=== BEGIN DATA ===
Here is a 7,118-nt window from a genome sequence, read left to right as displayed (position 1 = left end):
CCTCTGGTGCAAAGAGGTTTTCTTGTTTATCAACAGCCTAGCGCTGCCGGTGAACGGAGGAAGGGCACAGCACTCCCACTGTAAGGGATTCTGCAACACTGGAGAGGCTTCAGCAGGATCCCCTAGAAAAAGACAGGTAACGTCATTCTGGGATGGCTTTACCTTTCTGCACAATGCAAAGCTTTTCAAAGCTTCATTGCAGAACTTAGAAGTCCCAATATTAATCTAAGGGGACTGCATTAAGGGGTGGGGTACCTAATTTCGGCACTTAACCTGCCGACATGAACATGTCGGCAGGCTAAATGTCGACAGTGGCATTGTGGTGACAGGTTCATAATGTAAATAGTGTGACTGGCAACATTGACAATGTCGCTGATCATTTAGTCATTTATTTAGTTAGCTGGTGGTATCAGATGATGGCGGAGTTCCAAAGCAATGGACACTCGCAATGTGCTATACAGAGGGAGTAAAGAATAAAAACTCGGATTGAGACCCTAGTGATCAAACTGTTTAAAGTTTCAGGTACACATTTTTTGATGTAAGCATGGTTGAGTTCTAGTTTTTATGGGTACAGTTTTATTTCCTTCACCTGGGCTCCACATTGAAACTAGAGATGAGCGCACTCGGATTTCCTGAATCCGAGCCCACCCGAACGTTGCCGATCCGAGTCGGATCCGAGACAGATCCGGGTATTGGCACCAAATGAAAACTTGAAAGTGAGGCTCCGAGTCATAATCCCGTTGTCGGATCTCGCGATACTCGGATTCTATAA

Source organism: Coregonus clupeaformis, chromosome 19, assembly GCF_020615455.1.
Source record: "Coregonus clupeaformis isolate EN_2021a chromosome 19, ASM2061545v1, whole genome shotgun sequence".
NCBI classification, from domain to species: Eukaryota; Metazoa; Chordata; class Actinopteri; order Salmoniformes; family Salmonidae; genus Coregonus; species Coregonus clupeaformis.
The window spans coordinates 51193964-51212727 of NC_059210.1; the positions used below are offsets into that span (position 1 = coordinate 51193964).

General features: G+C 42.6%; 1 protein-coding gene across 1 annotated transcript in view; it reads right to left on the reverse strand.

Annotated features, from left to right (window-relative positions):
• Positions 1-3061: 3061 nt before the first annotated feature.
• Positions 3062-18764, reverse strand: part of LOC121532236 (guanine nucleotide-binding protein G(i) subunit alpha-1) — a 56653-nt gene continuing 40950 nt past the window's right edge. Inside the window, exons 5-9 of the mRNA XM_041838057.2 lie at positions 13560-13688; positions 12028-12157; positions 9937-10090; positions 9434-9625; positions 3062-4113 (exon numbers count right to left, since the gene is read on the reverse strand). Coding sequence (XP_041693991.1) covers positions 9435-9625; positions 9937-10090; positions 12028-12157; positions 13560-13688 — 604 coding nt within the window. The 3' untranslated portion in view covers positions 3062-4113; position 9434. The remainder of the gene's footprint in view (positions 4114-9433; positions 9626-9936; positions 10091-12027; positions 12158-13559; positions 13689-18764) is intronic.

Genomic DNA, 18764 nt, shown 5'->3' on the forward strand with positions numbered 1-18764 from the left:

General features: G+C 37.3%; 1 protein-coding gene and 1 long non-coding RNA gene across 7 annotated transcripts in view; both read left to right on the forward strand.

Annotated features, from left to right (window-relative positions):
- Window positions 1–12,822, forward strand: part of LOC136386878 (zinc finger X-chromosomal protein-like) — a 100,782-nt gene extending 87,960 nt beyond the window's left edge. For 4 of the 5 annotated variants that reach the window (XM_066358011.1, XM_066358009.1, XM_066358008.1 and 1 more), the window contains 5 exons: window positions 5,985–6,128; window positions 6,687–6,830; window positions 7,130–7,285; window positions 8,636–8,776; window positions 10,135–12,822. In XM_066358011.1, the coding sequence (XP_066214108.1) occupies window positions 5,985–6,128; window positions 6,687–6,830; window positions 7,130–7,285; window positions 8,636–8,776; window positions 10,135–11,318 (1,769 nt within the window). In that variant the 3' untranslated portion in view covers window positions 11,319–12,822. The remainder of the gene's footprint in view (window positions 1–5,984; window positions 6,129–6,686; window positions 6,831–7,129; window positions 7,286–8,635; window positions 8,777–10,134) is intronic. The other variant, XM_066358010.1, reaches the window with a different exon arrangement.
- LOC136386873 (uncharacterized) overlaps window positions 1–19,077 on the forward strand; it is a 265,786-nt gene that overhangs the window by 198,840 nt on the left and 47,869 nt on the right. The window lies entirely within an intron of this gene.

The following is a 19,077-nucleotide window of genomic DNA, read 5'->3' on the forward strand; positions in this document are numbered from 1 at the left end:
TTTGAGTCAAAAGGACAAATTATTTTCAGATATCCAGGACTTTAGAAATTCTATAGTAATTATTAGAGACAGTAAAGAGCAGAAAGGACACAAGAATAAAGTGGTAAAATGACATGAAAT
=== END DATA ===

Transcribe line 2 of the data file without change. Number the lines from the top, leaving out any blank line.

CCTCTGGTGCAAAGAGGTTTTCTTGTTTATCAACAGCCTAGCGCTGCCGGTGAACGGAGGAAGGGCACAGCACTCCCACTGTAAGGGATTCTGCAACACTGGAGAGGCTTCAGCAGGATCCCCTAGAAAAAGACAGGTAACGTCATTCTGGGATGGCTTTACCTTTCTGCACAATGCAAAGCTTTTCAAAGCTTCATTGCAGAACTTAGAAGTCCCAATATTAATCTAAGGGGACTGCATTAAGGGGTGGGGTACCTAATTTCGGCACTTAACCTGCCGACATGAACATGTCGGCAGGCTAAATGTCGACAGTGGCATTGTGGTGACAGGTTCATAATGTAAATAGTGTGACTGGCAACATTGACAATGTCGCTGATCATTTAGTCATTTATTTAGTTAGCTGGTGGTATCAGATGATGGCGGAGTTCCAAAGCAATGGACACTCGCAATGTGCTATACAGAGGGAGTAAAGAATAAAAACTCGGATTGAGACCCTAGTGATCAAACTGTTTAAAGTTTCAGGTACACATTTTTTGATGTAAGCATGGTTGAGTTCTAGTTTTTATGGGTACAGTTTTATTTCCTTCACCTGGGCTCCACATTGAAACTAGAGATGAGCGCACTCGGATTTCCTGAATCCGAGCCCACCCGAACGTTGCCGATCCGAGTCGGATCCGAGACAGATCCGGGTATTGGCACCAAATGAAAACTTGAAAGTGAGGCTCCGAGTCATAATCCCGTTGTCGGATCTCGCGATACTCGGATTCTATAA